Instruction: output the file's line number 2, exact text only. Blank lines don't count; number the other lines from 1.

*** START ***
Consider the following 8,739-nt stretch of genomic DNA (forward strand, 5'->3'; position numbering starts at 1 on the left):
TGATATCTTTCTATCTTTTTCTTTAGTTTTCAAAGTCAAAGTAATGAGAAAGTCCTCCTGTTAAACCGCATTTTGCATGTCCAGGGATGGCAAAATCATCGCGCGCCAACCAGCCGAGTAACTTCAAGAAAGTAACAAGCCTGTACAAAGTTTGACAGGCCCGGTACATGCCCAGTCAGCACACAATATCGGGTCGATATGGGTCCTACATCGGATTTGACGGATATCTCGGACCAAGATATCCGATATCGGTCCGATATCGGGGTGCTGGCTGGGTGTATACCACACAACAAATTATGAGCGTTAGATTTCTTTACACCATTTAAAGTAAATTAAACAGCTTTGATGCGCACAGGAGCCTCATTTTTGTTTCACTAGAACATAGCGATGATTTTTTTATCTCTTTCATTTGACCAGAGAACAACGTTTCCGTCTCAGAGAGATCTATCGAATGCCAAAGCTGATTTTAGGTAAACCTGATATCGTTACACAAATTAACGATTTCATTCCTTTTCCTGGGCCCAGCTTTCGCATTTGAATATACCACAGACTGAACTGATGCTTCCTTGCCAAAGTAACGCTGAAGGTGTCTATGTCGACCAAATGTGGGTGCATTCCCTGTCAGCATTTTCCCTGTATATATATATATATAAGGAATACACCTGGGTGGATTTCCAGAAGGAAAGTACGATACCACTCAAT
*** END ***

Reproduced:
TGATATCTTTCTATCTTTTTCTTTAGTTTTCAAAGTCAAAGTAATGAGAAAGTCCTCCTGTTAAACCGCATTTTGCATGTCCAGGGATGGCAAAATCATCGCGCGCCAACCAGCCGAGTAACTTCAAGAAAGTAACAAGCCTGTACAAAGTTTGACAGGCCCGGTACATGCCCAGTCAGCACACAATATCGGGTCGATATGGGTCCTACATCGGATTTGACGGATATCTCGGACCAAGATATCCGATATCGGTCCGATATCGGGGTGCTGGCTGGGTGTATACCACACAACAAATTATGAGCGTTAGATTTCTTTACACCATTTAAAGTAAATTAAACAGCTTTGATGCGCACAGGAGCCTCATTTTTGTTTCACTAGAACATAGCGATGATTTTTTTATCTCTTTCATTTGACCAGAGAACAACGTTTCCGTCTCAGAGAGATCTATCGAATGCCAAAGCTGATTTTAGGTAAACCTGATATCGTTACACAAATTAACGATTTCATTCCTTTTCCTGGGCCCAGCTTTCGCATTTGAATATACCACAGACTGAACTGATGCTTCCTTGCCAAAGTAACGCTGAAGGTGTCTATGTCGACCAAATGTGGGTGCATTCCCTGTCAGCATTTTCCCTGTATATATATATATATAAGGAATACACCTGGGTGGATTTCCAGAAGGAAAGTACGATACCACTCAAT